A Singaporean blogger said he had crowdfunded almost $1,00,000 that he was ordered to pay as damages for defaming the prime minister by sharing an article on Facebook.
Leong Sze Hian was sued by Singapore’s prime minister Lee Hsien Loong after sharing the piece, which linked Lee to the money-laundering scandal at state fund 1MDB in Malaysia.
Critics say the case is the latest example of the government seeking to silence dissent online in the tightly regulated city-state.
A court last month found in Lee’s favour and ordered the blogger to pay the prime minister Sg$133,000 (US$99,000) plus costs, which are yet to be determined.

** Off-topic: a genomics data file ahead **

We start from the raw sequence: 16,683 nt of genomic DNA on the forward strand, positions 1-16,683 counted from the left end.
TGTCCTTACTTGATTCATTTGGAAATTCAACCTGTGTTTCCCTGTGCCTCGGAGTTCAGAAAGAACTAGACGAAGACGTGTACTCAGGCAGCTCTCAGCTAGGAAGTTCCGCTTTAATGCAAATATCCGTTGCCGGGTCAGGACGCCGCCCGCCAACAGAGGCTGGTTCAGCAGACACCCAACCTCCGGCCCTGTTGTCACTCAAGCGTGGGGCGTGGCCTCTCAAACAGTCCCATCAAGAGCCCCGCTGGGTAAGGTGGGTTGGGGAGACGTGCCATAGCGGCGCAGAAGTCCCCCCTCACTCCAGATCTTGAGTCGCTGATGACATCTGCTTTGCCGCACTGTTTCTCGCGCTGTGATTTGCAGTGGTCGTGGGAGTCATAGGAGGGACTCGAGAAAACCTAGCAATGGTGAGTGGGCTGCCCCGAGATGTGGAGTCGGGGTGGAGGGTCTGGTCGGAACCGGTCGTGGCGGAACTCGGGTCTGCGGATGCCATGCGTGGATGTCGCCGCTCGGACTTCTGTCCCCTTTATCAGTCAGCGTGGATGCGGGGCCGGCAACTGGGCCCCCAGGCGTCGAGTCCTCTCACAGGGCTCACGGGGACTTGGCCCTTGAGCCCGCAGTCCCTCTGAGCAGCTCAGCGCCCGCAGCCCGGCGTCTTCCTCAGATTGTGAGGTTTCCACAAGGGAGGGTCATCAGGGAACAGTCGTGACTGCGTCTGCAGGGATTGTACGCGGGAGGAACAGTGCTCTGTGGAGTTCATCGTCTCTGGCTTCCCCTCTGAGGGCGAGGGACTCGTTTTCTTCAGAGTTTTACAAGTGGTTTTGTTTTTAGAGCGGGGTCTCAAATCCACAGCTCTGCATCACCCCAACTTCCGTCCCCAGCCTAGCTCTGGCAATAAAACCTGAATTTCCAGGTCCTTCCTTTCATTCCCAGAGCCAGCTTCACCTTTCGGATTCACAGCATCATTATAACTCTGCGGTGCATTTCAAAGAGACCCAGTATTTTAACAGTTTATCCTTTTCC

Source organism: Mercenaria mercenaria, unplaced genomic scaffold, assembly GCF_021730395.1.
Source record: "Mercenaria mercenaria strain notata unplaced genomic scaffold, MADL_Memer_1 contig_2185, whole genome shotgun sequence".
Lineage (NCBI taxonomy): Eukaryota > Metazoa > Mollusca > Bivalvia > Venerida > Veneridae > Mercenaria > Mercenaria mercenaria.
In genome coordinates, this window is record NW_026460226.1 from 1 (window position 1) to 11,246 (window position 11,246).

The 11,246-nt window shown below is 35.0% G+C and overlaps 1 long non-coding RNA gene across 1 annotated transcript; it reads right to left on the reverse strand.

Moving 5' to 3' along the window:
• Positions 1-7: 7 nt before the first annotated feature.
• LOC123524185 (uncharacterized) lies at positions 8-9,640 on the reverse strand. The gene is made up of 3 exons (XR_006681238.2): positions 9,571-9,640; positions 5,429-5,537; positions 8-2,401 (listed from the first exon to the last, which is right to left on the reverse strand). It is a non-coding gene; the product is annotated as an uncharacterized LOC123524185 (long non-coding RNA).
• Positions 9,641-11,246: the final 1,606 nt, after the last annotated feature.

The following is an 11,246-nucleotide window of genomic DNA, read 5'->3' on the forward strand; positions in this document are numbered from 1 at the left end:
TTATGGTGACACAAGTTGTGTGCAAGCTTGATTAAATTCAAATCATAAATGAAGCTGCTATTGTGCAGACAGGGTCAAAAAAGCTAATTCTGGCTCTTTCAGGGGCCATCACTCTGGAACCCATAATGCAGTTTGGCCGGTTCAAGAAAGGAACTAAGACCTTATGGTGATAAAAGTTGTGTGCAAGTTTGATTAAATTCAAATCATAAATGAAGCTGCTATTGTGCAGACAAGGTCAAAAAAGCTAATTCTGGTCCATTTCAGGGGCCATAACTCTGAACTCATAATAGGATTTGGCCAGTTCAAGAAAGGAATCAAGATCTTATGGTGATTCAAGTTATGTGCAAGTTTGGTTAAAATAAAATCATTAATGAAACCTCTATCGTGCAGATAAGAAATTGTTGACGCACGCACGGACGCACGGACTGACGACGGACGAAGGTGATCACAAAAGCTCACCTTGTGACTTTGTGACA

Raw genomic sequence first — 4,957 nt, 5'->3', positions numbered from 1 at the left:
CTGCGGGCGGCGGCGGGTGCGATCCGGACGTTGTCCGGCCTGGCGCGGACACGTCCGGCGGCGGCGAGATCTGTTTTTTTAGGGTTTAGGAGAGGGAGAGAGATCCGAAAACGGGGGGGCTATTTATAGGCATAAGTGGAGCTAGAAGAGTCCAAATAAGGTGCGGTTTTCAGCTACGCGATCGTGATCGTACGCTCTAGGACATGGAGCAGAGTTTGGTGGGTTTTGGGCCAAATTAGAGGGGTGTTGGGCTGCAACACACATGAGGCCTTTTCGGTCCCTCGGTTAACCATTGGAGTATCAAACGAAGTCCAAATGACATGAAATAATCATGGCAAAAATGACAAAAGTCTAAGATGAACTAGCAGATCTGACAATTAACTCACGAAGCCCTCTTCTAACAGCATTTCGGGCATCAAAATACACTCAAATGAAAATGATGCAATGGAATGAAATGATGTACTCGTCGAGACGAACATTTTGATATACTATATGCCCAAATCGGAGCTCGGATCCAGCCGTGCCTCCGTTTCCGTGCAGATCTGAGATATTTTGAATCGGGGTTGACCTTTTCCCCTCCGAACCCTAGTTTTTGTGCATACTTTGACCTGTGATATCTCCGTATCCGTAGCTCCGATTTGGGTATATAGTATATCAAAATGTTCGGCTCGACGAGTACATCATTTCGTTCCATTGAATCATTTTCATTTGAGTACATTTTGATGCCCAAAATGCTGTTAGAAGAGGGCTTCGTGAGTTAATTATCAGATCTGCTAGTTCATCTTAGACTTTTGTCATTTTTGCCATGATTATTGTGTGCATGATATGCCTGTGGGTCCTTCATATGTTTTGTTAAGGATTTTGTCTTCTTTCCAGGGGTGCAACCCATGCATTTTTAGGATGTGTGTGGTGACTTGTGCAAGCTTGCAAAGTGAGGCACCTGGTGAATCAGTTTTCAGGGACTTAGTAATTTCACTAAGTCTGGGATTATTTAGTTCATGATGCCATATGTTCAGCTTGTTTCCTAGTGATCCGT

Leong launched an online fundraising drive and said late Sunday more than 2,000 people had contributed the full amount after 11 days.
‘We hit 133k, thanks to all Singaporeans,’ he wrote on Facebook.
‘It’s thanks to your help that we had the courage to face them.’
The article that Leong shared, originally published on a Malaysian news portal, alleged that Lee was the target of an investigation in neighbouring Malaysia over the 1MDB state fund.
Billions of dollars were looted from the investment vehicle in a scandal that involved Malaysia’s former leader Najib Razak and his inner circle.
Lee took the stand at the start of the trial in October and accused Leong of making ‘malicious and baseless’ allegations that had undermined the government’s ‘integrity and honesty’.
Singapore’s leaders have frequently turned to the courts to take on critics, ranging from political opponents to foreign media outlets, and insist such action is necessary to protect their reputations.
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